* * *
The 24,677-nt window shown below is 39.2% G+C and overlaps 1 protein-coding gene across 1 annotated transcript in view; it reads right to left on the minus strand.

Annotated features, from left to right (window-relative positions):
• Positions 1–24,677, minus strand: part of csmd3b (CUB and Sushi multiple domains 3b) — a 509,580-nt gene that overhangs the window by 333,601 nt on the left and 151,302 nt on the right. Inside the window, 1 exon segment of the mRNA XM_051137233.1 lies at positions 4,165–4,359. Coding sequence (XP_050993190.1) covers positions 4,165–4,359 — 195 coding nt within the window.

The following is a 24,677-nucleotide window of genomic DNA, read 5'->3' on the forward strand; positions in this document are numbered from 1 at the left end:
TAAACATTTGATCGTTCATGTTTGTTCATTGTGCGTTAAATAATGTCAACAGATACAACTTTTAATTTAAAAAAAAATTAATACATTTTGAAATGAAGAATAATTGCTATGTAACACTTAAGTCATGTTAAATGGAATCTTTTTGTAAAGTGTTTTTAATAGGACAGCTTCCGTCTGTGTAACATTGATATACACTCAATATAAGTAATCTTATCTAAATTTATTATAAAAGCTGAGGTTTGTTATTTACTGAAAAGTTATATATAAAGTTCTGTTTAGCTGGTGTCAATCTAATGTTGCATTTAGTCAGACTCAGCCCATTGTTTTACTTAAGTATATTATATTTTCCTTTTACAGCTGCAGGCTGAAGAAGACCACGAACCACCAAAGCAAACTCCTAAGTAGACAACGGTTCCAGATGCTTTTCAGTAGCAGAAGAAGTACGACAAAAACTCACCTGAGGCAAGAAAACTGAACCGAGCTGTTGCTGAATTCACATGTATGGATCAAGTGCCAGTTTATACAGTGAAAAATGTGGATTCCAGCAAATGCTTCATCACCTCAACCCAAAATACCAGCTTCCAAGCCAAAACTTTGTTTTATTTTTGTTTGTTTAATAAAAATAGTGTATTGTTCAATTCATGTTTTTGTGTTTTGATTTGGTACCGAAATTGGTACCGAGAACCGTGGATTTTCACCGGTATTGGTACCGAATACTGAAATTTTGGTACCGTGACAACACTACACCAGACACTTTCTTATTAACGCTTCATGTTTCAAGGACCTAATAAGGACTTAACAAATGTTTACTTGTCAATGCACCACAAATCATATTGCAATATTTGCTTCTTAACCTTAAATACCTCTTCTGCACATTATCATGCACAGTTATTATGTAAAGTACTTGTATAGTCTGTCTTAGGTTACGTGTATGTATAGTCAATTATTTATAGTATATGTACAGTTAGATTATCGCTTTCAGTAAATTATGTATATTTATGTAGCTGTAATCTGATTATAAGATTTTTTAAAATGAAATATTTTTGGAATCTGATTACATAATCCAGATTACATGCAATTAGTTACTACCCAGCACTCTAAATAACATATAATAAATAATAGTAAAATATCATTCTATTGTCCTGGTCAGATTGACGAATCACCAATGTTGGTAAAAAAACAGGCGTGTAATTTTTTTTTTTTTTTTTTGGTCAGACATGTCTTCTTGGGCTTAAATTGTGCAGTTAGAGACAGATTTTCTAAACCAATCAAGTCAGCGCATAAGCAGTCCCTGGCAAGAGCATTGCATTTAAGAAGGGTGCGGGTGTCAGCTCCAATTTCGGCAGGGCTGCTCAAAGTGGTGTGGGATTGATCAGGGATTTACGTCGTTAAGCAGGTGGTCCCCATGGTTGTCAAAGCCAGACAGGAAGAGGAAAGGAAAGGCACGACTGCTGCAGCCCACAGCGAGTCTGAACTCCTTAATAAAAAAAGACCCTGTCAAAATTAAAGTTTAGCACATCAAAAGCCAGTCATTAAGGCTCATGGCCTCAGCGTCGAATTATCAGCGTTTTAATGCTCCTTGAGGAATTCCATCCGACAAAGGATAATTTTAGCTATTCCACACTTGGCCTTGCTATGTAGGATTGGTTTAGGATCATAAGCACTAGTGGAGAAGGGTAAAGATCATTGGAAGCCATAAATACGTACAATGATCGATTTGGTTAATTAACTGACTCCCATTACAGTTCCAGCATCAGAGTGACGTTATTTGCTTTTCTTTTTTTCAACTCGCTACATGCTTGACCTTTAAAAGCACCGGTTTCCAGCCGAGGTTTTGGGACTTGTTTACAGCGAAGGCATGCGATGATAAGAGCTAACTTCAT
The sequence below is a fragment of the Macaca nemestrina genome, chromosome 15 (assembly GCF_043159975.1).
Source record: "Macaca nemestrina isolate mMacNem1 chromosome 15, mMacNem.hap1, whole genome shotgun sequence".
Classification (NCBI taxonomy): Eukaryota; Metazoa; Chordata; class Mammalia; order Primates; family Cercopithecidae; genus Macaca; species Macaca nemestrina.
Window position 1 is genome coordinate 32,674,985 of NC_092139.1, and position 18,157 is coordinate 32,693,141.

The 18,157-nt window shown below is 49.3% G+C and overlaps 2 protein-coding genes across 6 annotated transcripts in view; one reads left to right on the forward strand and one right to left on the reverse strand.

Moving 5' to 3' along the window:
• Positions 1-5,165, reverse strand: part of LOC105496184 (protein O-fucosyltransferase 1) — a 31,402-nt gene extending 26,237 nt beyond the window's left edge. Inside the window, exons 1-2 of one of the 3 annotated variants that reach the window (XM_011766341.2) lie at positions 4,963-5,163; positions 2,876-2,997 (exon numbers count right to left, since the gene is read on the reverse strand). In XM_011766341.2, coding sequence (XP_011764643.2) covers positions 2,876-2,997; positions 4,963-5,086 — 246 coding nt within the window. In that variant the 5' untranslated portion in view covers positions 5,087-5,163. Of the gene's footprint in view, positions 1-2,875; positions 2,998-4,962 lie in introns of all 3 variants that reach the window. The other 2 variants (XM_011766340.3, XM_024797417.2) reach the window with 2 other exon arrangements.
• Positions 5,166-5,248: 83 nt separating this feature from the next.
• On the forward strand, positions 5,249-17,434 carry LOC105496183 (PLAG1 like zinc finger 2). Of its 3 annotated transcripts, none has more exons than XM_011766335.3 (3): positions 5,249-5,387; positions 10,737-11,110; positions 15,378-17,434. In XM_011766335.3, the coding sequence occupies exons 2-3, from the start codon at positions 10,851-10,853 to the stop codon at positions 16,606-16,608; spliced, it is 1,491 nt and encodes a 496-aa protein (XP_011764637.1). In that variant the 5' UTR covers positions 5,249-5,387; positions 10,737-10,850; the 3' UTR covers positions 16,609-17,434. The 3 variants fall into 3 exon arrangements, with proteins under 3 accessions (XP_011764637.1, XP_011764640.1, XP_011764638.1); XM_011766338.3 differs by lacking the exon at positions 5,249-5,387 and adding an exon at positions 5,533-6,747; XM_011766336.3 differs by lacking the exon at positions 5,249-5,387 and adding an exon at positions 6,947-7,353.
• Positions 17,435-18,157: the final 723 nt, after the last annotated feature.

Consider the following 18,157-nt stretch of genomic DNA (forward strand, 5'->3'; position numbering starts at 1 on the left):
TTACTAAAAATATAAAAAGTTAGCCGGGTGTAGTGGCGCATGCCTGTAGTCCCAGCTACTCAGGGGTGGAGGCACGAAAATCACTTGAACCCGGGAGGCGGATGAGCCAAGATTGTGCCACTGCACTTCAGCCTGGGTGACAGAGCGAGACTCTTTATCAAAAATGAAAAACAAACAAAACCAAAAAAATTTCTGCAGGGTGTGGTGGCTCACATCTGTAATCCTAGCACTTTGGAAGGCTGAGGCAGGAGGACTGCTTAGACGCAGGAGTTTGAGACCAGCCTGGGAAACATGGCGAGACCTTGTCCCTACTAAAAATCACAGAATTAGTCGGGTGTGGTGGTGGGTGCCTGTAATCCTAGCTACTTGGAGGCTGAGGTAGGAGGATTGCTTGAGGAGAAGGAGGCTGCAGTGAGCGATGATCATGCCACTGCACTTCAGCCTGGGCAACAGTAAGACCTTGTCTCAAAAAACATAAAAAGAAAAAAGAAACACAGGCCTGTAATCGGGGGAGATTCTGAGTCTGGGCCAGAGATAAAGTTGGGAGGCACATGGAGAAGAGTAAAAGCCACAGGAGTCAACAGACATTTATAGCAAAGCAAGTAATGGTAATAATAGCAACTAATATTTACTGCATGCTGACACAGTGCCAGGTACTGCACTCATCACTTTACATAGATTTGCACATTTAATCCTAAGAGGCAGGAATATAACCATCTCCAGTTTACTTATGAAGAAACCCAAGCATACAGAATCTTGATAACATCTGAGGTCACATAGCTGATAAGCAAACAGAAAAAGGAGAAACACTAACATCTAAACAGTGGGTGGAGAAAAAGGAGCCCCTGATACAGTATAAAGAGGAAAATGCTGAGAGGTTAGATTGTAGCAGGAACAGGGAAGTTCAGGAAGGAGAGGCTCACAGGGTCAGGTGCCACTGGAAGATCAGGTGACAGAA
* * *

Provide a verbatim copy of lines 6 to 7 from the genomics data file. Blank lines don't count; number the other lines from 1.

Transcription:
The sequence below is a fragment of the Macaca nemestrina genome, chromosome 15 (assembly GCF_043159975.1).
Source record: "Macaca nemestrina isolate mMacNem1 chromosome 15, mMacNem.hap1, whole genome shotgun sequence".